FADEL: But also, you write about the exploitative nature of these democracy-building organizations, these NGOs that come into countries and, as Getu's mother says, remake and remake the neighborhoods and then kind of leave them behind and change their lives and just leave.

HADERO: The mother character is an important voice in the story, for sure. She's trying to impart a skepticism in Getu, but Getu has a really strong sense of belief and hope, and he hasn't experienced what she's experienced. However, Getu is incredibly resilient, so he learns kind of on the job or on the spot, and he's able to navigate to the point where I think the story to me ends on a hopeful note for Getu or a cynical - you know, it depends on your reading. I'd say, like, there's several different readings, but I hope that if you read the story twice, you would see it differently.

FADEL: I think that's what's so interesting about every story in this book, that it leaves us all in a place where we kind of decide where the story goes, where the story might go.

HADERO: I want these stories to raise the questions, but I don't want them to answer them. And I think that what's great about fiction is that it can create this landscape where these kinds of explorations can happen in a liberated and creative way. But, you know, it's not for me to even take that away from a reader. I want a reader to come to their own understanding. And I've had people say, like, oh, I think this happens to Getu or, you know, kind of imagine the next page. And I love to hear a reader imagine the next page of any story because it means to me that the stories carried on, that the characters maybe live off the page, that this story might be writing itself for a reader's mind into the future. And that's all you can really hope for.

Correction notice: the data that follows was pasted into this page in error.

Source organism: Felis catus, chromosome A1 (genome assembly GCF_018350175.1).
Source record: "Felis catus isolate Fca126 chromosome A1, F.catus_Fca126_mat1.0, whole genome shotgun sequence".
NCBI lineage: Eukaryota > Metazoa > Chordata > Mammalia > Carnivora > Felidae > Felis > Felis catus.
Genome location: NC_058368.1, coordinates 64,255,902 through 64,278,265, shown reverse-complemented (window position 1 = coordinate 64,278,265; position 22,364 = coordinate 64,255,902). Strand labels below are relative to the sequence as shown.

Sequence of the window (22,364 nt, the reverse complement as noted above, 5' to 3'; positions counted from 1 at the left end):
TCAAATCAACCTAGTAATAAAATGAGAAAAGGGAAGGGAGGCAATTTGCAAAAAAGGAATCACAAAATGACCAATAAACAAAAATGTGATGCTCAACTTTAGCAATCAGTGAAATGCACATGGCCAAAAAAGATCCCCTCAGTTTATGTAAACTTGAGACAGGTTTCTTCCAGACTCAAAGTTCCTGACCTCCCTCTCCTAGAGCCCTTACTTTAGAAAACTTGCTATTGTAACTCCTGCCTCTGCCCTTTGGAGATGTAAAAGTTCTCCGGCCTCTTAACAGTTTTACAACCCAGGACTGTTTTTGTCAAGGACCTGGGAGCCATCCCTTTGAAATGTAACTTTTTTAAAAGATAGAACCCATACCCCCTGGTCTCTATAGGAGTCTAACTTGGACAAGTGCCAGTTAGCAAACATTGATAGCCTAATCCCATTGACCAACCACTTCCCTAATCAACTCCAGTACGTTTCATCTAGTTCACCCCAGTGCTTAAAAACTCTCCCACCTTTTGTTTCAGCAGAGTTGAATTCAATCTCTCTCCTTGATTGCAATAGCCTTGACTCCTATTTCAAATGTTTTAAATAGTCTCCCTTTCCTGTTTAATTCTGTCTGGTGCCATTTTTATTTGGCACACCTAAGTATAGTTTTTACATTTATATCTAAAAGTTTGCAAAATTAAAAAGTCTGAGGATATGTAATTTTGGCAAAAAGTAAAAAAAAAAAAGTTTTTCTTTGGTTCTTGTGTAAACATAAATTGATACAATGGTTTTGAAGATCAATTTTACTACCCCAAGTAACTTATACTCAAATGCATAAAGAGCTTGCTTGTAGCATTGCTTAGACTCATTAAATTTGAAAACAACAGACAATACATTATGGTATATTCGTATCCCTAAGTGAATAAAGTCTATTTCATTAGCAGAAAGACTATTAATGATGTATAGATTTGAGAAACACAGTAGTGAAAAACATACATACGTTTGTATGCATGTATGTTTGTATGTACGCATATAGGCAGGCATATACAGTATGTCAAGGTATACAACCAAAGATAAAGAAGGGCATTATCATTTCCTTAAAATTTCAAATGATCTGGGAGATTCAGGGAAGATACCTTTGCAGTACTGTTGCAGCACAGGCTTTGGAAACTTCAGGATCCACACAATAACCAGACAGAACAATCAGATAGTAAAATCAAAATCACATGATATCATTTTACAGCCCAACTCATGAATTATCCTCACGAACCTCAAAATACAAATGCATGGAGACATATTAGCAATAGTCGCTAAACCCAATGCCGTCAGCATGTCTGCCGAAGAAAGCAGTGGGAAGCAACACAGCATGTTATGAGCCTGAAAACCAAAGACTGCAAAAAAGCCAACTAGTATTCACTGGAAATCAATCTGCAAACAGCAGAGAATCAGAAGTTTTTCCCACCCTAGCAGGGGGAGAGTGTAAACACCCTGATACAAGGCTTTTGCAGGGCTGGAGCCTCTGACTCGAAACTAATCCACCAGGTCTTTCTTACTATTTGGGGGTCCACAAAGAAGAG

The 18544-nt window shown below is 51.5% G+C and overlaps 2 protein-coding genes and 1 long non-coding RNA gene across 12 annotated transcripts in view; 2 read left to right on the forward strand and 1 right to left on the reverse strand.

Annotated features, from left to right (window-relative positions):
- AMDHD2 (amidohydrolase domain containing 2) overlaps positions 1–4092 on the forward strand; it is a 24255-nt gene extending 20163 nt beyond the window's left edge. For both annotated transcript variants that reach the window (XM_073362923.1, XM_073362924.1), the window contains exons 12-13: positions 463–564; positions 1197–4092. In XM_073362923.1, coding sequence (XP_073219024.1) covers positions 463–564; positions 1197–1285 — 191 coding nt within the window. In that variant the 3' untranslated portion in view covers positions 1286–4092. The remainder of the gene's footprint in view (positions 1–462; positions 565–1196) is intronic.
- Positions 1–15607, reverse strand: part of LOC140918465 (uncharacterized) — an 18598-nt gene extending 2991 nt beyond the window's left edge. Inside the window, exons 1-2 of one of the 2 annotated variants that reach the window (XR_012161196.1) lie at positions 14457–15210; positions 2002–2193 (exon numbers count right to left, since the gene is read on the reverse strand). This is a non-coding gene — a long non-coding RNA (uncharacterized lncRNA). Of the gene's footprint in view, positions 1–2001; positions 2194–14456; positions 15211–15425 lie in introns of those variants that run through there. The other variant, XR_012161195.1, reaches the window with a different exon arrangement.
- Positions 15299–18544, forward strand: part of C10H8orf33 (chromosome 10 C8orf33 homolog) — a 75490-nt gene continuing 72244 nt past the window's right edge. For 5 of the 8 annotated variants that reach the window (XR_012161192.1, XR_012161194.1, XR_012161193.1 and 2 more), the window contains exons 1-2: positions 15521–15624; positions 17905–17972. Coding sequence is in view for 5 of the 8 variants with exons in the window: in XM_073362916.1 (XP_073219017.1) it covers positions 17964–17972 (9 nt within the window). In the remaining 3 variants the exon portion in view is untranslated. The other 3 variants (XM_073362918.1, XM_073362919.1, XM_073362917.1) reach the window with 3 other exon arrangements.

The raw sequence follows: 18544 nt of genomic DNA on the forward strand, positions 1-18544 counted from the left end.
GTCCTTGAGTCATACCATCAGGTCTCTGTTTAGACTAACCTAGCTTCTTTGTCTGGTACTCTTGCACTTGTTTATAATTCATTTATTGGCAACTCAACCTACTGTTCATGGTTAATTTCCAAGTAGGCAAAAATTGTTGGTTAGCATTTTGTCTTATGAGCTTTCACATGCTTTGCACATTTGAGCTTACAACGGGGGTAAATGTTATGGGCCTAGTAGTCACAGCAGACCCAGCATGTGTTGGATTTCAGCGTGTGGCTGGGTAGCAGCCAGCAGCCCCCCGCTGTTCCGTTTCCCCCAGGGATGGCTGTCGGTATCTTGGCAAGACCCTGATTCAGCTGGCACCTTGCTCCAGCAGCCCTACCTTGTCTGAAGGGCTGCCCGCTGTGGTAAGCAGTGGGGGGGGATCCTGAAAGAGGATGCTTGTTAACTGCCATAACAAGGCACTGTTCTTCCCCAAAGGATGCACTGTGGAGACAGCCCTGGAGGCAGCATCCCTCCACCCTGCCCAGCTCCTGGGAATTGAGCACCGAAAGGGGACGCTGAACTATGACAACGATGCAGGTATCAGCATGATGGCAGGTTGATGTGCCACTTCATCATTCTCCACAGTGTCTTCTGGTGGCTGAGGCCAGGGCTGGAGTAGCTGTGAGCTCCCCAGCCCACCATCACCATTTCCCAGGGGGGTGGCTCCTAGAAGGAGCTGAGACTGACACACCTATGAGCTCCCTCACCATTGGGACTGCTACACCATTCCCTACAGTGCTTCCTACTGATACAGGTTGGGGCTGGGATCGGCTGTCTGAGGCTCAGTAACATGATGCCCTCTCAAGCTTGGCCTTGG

FADEL: Meron Hadero on her new book of short stories "A Down Home Meal For These Difficult Times." Thank you so much.

HADERO: Thank you so much for having me. Transcript provided by NPR, Copyright NPR.